UK trade minister resigns after threatening member of public

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Glad to see someone in power leave after being caught violating ethical standards. So-called leaders in the U.S. refuse to leave office, use the courts to pressure and/or silence accusers (or victims), and make the public pay if there’s some financial or legal benefit to being removed vs. resigning.


Inherited privilege endangers the public.


But what’s the fun having power if you are not allowed to abuse it?

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Thwarted again, Smithers!


While what you say is true, this is a different use of the word privilege.

Parliamentary privilege is a principle common to many legislative bodies whereby legislators cannot be prosecuted for certain activities if done in their role as a legislator. The exact extent of those activities covered varies from one system to the next, but the reasoning behind it is so the courts cannot be used to prevent legislators from freely conducting their legislative role. It’s a privilege (literally private law) permitted legislators with the expectation that they not abuse it for personal gain, as this particular douchecanoe did.

That said, Burns, though not a Lord himself, did vote against reforming the House of Lords to be mostly elected, and is himself from a well-off family that’s privileged in the sense you meant. So like most conservatives he is an advocate and beneficiary of inherited privilege. But that was not the sense in which the word was used in this context.


Dear GulliverFoyle,

Thank you for the reply. The privilege that I referred to was the general and inherited privilege that Burns enjoys being “from a well off family”. His (cavalier) influence peddling , on his father’s behalf, is what endangers this member of the public.


If all members of Congress would actually resign for violating ethics standards, we’d have a whole lot of new faces by next week. - Legislator Misconduct Database lists the official violations, and there are a lot.

However, nobody’s taken out the leadership responsible for running the impeachment hearings as a show trial, for blocking a legitimate Supreme Court appointment, or for any of the other evil deals that have been struck in the last few years. Expulsion needs to start at the top.


Are you referring to the successful blocking of Garland and blanket refusal to vote on any of President Obama’s Supreme Court nominations, or the failed attempt to hold Kavanaugh accountable for the accusations against him?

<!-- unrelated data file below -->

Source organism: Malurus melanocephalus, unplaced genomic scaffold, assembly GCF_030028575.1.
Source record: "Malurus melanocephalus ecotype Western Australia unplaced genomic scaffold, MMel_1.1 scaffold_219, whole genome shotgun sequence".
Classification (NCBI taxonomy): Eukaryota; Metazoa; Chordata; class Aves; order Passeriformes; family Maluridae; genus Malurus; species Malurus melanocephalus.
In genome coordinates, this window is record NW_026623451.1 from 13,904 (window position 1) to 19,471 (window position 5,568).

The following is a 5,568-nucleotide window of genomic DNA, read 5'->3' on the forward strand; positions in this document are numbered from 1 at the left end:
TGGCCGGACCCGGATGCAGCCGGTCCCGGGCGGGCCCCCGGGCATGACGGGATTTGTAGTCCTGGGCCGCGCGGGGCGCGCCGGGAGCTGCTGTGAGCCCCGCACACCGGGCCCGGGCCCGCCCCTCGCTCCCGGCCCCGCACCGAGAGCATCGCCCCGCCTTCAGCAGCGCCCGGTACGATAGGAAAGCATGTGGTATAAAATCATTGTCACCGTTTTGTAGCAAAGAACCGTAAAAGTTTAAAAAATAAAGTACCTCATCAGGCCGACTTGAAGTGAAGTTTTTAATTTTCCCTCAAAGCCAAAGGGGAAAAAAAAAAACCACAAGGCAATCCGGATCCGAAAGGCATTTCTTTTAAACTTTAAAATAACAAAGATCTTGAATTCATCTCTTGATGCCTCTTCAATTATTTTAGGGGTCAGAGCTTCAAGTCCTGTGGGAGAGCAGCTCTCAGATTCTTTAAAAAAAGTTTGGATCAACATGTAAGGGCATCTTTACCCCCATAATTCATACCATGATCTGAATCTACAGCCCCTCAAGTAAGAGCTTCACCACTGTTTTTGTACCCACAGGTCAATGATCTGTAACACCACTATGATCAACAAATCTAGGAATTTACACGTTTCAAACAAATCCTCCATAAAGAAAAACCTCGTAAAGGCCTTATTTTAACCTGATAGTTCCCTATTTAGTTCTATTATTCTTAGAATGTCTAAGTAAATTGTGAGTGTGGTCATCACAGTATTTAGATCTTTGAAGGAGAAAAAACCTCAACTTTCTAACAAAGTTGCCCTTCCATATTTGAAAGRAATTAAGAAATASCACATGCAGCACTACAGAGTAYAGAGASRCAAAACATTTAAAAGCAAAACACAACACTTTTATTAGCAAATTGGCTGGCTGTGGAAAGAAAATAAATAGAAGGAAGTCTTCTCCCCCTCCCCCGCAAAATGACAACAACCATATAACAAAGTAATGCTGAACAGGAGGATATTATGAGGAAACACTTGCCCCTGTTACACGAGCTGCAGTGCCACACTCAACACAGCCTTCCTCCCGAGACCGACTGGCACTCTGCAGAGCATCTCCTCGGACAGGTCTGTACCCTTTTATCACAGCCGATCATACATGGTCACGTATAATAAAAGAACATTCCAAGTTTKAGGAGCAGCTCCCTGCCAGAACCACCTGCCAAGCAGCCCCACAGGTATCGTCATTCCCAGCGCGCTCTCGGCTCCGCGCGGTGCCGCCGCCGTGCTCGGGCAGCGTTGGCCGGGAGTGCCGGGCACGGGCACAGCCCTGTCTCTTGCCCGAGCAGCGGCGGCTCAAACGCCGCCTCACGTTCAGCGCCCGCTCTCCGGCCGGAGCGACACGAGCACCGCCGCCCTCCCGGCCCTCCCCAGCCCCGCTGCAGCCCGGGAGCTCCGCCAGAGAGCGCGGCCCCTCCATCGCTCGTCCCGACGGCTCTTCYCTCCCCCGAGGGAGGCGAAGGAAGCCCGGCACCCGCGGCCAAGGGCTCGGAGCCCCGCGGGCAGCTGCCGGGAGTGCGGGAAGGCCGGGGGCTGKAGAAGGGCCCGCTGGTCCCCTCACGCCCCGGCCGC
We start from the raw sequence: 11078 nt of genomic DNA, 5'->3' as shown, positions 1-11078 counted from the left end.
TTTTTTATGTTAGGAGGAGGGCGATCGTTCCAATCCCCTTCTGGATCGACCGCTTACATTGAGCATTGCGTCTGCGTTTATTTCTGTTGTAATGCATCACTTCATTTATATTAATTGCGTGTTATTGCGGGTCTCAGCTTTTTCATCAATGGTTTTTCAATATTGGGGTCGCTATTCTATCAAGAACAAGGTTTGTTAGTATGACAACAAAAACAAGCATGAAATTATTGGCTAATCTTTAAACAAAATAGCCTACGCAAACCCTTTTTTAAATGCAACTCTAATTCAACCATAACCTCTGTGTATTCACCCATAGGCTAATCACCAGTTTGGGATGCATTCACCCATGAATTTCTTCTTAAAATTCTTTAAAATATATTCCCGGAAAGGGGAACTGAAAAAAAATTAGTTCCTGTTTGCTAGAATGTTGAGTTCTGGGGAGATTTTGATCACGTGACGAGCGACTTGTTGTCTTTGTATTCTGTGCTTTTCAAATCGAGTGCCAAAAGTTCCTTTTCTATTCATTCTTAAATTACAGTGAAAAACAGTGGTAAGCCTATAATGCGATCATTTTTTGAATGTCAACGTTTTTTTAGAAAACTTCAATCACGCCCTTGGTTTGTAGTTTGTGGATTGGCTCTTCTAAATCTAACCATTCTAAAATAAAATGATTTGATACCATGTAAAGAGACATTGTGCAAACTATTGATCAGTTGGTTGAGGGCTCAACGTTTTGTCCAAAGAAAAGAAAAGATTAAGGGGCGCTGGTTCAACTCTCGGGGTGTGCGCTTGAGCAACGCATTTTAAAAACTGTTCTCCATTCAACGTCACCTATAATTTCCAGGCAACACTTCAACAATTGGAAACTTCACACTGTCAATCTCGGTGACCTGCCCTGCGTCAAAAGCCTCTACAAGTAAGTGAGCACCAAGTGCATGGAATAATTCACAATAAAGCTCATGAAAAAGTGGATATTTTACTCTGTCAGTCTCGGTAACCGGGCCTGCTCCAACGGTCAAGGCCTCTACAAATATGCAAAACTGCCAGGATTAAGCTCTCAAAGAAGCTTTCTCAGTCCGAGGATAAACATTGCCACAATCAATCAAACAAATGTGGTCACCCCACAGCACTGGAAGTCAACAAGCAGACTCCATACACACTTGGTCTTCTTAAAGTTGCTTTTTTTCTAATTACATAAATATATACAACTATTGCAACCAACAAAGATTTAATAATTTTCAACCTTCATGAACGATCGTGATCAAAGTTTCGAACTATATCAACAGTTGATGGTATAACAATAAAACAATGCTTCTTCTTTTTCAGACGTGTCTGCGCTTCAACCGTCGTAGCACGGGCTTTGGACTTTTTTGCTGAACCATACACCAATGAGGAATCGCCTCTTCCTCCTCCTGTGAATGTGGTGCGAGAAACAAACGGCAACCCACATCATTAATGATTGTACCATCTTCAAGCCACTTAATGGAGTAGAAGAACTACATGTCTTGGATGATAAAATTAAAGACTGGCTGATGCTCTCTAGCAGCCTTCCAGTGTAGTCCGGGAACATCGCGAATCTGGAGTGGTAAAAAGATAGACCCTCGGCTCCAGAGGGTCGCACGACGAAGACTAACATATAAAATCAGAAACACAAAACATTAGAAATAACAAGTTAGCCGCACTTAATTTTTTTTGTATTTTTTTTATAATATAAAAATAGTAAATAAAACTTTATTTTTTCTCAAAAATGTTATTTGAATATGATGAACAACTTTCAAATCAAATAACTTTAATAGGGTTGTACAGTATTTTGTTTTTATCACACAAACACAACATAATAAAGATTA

I think you meant the former, but just wanted to request clarification.


He’s still an MP, just no longer a minister. The punishment is suspension from Parliament for a few days, but he’ll still be paid a fortune to loyally vote the way the Conservative whips tell him to vote.


Likewise. And thank you for your clarification. :slightly_smiling_face:

But I also appreciate the friendly mild confusion, as IMHO it contributes to a constructive communication.

To add to the comment by @MikeR, resigning as a British MP is weird. An MP can’t actually resign by law, traditionally it was an obligation rather than an honour, and the only way you can leave before your term is up is to take an “office of profit under the crown” which disqualifies you from being an MP as it is a conflict of interests.

MPs who want to leave office become the crown steward of either the Manor of Northstead or the Chiltern Hundreds, positions that hold no power anymore but still mean that you can not be an MP. There were some problems with this a few years back when Gerry Adams wanted to resign, but he refused to take the position on principle as he is an Irish republican and refuses to swear allegiance to the crown. Now the interpretation of law is that you can’t be an MP if you are offered a crown office rather than actually taking it.

The current Steward of the Manor of Northstead is John Bercow and the steward of the Chiltern Hundreds is John Mann.


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